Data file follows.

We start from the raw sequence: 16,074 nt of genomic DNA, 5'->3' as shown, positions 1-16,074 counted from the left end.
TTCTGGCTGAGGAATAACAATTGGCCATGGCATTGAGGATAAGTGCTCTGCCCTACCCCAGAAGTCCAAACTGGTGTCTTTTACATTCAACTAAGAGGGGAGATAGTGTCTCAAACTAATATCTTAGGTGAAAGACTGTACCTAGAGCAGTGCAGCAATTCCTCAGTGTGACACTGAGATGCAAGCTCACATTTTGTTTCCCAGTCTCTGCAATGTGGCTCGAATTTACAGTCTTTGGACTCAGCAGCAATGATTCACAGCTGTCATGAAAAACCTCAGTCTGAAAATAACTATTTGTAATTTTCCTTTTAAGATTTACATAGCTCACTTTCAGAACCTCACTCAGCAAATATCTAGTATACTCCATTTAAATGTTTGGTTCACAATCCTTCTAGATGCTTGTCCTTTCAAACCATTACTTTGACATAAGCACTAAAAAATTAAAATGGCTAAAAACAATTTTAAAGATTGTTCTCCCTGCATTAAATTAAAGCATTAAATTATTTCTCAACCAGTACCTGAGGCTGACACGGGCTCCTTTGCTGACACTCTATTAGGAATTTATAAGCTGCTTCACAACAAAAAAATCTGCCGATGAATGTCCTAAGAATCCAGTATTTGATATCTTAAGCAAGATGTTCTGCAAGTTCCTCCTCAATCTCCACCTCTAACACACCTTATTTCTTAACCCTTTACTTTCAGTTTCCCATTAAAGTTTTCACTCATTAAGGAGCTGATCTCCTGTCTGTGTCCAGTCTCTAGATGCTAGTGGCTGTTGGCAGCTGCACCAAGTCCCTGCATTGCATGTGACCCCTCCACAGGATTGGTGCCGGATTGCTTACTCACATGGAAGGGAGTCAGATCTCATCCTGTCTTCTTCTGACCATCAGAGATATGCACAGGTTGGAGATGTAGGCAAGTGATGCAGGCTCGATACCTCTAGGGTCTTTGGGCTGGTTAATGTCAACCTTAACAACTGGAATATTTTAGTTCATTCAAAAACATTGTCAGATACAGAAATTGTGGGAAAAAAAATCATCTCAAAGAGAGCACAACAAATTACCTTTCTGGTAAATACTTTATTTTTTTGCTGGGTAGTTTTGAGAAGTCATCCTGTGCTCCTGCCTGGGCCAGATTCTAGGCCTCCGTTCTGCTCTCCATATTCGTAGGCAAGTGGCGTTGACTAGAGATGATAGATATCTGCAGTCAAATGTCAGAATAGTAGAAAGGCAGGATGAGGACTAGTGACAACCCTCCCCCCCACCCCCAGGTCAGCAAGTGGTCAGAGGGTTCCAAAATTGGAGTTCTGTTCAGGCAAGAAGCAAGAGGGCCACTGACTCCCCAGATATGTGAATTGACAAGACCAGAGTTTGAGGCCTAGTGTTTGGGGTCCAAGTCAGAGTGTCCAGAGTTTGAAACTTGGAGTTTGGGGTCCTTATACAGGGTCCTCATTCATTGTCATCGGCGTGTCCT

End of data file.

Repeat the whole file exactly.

We start from the raw sequence: 16,074 nt of genomic DNA, 5'->3' as shown, positions 1-16,074 counted from the left end.
TTCTGGCTGAGGAATAACAATTGGCCATGGCATTGAGGATAAGTGCTCTGCCCTACCCCAGAAGTCCAAACTGGTGTCTTTTACATTCAACTAAGAGGGGAGATAGTGTCTCAAACTAATATCTTAGGTGAAAGACTGTACCTAGAGCAGTGCAGCAATTCCTCAGTGTGACACTGAGATGCAAGCTCACATTTTGTTTCCCAGTCTCTGCAATGTGGCTCGAATTTACAGTCTTTGGACTCAGCAGCAATGATTCACAGCTGTCATGAAAAACCTCAGTCTGAAAATAACTATTTGTAATTTTCCTTTTAAGATTTACATAGCTCACTTTCAGAACCTCACTCAGCAAATATCTAGTATACTCCATTTAAATGTTTGGTTCACAATCCTTCTAGATGCTTGTCCTTTCAAACCATTACTTTGACATAAGCACTAAAAAATTAAAATGGCTAAAAACAATTTTAAAGATTGTTCTCCCTGCATTAAATTAAAGCATTAAATTATTTCTCAACCAGTACCTGAGGCTGACACGGGCTCCTTTGCTGACACTCTATTAGGAATTTATAAGCTGCTTCACAACAAAAAAATCTGCCGATGAATGTCCTAAGAATCCAGTATTTGATATCTTAAGCAAGATGTTCTGCAAGTTCCTCCTCAATCTCCACCTCTAACACACCTTATTTCTTAACCCTTTACTTTCAGTTTCCCATTAAAGTTTTCACTCATTAAGGAGCTGATCTCCTGTCTGTGTCCAGTCTCTAGATGCTAGTGGCTGTTGGCAGCTGCACCAAGTCCCTGCATTGCATGTGACCCCTCCACAGGATTGGTGCCGGATTGCTTACTCACATGGAAGGGAGTCAGATCTCATCCTGTCTTCTTCTGACCATCAGAGATATGCACAGGTTGGAGATGTAGGCAAGTGATGCAGGCTCGATACCTCTAGGGTCTTTGGGCTGGTTAATGTCAACCTTAACAACTGGAATATTTTAGTTCATTCAAAAACATTGTCAGATACAGAAATTGTGGGAAAAAAAATCATCTCAAAGAGAGCACAACAAATTACCTTTCTGGTAAATACTTTATTTTTTTGCTGGGTAGTTTTGAGAAGTCATCCTGTGCTCCTGCCTGGGCCAGATTCTAGGCCTCCGTTCTGCTCTCCATATTCGTAGGCAAGTGGCGTTGACTAGAGATGATAGATATCTGCAGTCAAATGTCAGAATAGTAGAAAGGCAGGATGAGGACTAGTGACAACCCTCCCCCCCACCCCCAGGTCAGCAAGTGGTCAGAGGGTTCCAAAATTGGAGTTCTGTTCAGGCAAGAAGCAAGAGGGCCACTGACTCCCCAGATATGTGAATTGACAAGACCAGAGTTTGAGGCCTAGTGTTTGGGGTCCAAGTCAGAGTGTCCAGAGTTTGAAACTTGGAGTTTGGGGTCCTTATACAGGGTCCTCATTCATTGTCATCGGCGTGTCCT